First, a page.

Uses and gratifications


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Uses and gratifications

  1. 1. Audience Theories LEARNING OUTCOME: • • To develop knowledge of audience theories To develop analytical skills in analysing TV drama using media theories
  2. 2. HYPODERMIC NEEDLE v=Qt5MjBlvGcY&list=PLRD_y_7oYYFsUtblLCVbyeaBYw4MPDei9
  3. 3. TWO STEP FLOW v=csGHExeP3uA
  4. 4. TWO STEP FLOW Think about this honestly - are your opinions about television, films or groups ever influenced by other people? Give an example of how this theory could be applied to the media today. How did you begin watching your favourite TV Drama? Did you introduce others to the show? How? Do you maintain a relationship with other fans?
  5. 5. USES AND GRATS During the 1960s, as the first generation to grow up with television became grown ups, it became increasingly apparent to media theorists that audiences made choices about what they did when consuming texts. Far from being a passive mass, audiences were made up of individuals who actively consumed texts for different reasons and in different ways. In 1948 Lasswell suggested that media texts had the following functions for individuals and society: surveillance correlation entertainment cultural transmission
  6. 6. USES AND GRATS Researchers Blulmer and Katz expanded this theory and published their own in 1974, stating that individuals might choose and use a text for the following purposes (i.e. uses and gratifications): Diversion - escape from everyday problems and routine. Personal Relationships - using the media for emotional and other interaction, e.g. substituting soap operas for family life Personal Identity - finding yourself reflected in texts, learning behaviour and values from texts Surveillance - Information which could be useful for living e.g. weather reports, financial news, holiday bargains Since then, the list of Uses and Gratifications has been extended, particularly as new media forms have come along (e.g. video games, the internet)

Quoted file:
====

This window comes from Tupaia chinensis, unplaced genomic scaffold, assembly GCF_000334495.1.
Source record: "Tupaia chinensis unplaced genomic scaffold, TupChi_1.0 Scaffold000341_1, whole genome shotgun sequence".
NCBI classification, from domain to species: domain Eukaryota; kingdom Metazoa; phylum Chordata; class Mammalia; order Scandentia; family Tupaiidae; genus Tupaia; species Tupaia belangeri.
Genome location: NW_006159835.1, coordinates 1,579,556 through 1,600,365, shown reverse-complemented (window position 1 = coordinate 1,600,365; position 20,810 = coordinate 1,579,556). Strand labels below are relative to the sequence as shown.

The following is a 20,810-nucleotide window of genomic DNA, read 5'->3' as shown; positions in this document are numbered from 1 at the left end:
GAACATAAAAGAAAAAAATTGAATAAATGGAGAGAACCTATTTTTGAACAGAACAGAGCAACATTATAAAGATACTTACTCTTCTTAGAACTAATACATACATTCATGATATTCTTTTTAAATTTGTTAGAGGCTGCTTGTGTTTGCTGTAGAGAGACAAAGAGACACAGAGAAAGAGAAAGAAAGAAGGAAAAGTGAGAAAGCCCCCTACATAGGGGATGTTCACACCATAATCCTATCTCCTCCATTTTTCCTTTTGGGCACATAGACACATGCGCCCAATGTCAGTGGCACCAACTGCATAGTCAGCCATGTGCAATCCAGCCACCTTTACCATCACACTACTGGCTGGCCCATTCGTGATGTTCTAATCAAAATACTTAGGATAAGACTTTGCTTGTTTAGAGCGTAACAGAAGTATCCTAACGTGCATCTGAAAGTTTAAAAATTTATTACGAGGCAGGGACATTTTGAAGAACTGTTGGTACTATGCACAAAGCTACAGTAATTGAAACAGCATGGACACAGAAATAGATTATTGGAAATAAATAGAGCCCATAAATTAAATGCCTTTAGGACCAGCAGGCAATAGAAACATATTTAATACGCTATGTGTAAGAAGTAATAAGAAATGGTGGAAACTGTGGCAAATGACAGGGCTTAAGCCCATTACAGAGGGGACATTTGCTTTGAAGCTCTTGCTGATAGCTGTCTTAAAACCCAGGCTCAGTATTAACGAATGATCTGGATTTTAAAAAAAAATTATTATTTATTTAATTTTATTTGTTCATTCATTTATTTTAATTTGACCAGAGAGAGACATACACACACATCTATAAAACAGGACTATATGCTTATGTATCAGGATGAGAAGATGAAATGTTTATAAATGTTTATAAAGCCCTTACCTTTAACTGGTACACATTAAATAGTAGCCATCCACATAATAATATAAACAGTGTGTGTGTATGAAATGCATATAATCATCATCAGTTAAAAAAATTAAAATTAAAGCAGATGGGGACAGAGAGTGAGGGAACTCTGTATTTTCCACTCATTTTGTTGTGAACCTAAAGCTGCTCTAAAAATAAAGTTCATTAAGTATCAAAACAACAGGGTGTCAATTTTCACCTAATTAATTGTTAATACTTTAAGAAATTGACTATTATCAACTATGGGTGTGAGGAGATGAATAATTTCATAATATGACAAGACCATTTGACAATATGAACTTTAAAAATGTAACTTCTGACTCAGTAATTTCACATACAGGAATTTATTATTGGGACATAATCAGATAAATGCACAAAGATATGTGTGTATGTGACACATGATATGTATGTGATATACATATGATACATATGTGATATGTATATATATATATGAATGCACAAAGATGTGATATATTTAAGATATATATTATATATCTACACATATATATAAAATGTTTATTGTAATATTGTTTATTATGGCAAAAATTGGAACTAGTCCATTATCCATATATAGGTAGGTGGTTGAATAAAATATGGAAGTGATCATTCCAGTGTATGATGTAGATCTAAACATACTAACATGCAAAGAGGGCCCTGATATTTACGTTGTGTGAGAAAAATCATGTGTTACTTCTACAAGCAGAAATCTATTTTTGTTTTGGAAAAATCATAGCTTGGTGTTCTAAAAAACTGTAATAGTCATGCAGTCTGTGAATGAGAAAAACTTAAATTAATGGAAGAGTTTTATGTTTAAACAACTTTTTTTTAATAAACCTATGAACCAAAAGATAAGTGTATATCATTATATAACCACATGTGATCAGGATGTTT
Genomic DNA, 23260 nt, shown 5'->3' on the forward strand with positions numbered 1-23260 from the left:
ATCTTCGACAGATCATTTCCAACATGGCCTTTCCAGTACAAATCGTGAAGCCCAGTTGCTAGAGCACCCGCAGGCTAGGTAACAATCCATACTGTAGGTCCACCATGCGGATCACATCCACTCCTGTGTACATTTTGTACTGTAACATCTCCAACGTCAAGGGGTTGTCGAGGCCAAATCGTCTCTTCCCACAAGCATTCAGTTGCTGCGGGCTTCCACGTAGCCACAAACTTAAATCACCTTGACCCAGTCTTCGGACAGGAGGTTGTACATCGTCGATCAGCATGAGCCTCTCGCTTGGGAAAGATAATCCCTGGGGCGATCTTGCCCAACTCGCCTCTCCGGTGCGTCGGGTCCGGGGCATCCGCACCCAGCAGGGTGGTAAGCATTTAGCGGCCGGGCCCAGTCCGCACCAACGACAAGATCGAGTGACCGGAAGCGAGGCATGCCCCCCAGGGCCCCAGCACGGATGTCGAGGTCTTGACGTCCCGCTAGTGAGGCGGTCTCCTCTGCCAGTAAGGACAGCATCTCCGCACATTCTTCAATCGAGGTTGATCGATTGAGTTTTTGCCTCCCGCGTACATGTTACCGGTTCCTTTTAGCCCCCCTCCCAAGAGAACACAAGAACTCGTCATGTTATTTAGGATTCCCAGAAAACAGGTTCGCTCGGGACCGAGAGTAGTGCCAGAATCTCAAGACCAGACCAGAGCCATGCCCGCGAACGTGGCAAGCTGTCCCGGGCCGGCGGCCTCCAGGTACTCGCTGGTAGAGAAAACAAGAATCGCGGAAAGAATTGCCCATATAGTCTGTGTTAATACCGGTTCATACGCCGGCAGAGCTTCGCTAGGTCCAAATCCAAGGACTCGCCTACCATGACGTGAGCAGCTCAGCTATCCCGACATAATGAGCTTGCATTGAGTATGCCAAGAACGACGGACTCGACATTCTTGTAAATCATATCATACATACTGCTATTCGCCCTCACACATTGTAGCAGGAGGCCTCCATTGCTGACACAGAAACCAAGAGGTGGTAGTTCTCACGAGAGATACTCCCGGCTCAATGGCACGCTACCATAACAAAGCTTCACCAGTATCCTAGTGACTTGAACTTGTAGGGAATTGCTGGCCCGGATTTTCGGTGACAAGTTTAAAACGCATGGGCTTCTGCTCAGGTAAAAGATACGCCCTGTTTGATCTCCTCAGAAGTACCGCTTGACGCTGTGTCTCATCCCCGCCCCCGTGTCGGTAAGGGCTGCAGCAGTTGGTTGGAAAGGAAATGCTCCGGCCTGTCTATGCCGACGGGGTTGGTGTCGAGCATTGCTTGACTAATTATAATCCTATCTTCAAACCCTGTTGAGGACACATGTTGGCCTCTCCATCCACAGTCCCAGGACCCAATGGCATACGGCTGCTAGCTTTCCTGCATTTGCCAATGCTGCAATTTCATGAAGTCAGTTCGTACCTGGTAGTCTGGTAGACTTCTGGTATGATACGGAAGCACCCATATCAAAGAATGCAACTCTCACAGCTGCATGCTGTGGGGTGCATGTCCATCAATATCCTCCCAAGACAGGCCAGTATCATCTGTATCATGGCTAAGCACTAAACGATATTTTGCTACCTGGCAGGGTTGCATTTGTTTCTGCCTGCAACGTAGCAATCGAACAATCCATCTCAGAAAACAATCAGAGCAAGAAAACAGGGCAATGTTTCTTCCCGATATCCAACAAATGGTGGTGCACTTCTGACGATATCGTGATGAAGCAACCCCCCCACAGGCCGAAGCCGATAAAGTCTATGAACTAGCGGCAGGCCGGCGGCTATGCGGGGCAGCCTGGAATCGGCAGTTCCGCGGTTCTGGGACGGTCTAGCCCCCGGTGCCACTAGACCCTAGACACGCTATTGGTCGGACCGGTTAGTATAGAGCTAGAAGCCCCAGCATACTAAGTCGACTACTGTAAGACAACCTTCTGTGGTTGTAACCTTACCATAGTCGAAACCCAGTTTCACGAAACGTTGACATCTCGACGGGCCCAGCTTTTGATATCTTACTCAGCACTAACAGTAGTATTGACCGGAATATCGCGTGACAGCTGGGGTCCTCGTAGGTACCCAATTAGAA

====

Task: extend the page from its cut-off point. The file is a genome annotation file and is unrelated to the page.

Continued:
7. 7. Examine your TV Drama and apply the uses and gratification theory, identifying examples from the TV Drama to support your points and discussing the effect of the examples on the audience. Use the following uses and gratifications theory Uses and Gratification Personal identity Entertainment and escapism Social interaction (debate) Surveillance and information Example How does it appeal to the reader
  8. 8. CRITIQUES What critiques might be given of the uses and gratifications theory? Is there times when you don’t have choice of the media texts that you receive?
  9. 9. PREFERRED READING This is what the institution wants you to see/understand within a media text. As we all know, we can sometimes offer a radical or oppositional reading (a David Morley term) by rejecting the message (see aberrant decoding) DOMINANT/NEGOTIATED/OPPOSITIONAL READING The position or level of acceptance we might give to media messages and their inherent ideology based upon our social, class, political outlook and the context of consumption. Parkin, Hall and Morley all offer slightly different labels for a broadly similar approach. Typifies the more up to date academic approach to audience research from the 1980s onwards ABERRANT DECODING When an audience 'fails to get the message' and reads a text the wrong way (e.g. the empty flag pole above Buckingham Palace following Diana's death)
  10. 10. 1. Look at the poster for True Blood. Explain who the audience (or audiences) is/are for this text in detail, and give reasons for your answer. You should refer to your notes on demographics to help you answer this question. Annotate the poster with detailed comments 2. How can audience theory be applied to this text. Consider: ★Hypodermic Syringe Theory ★Uses and Gratifications ★Reception Theory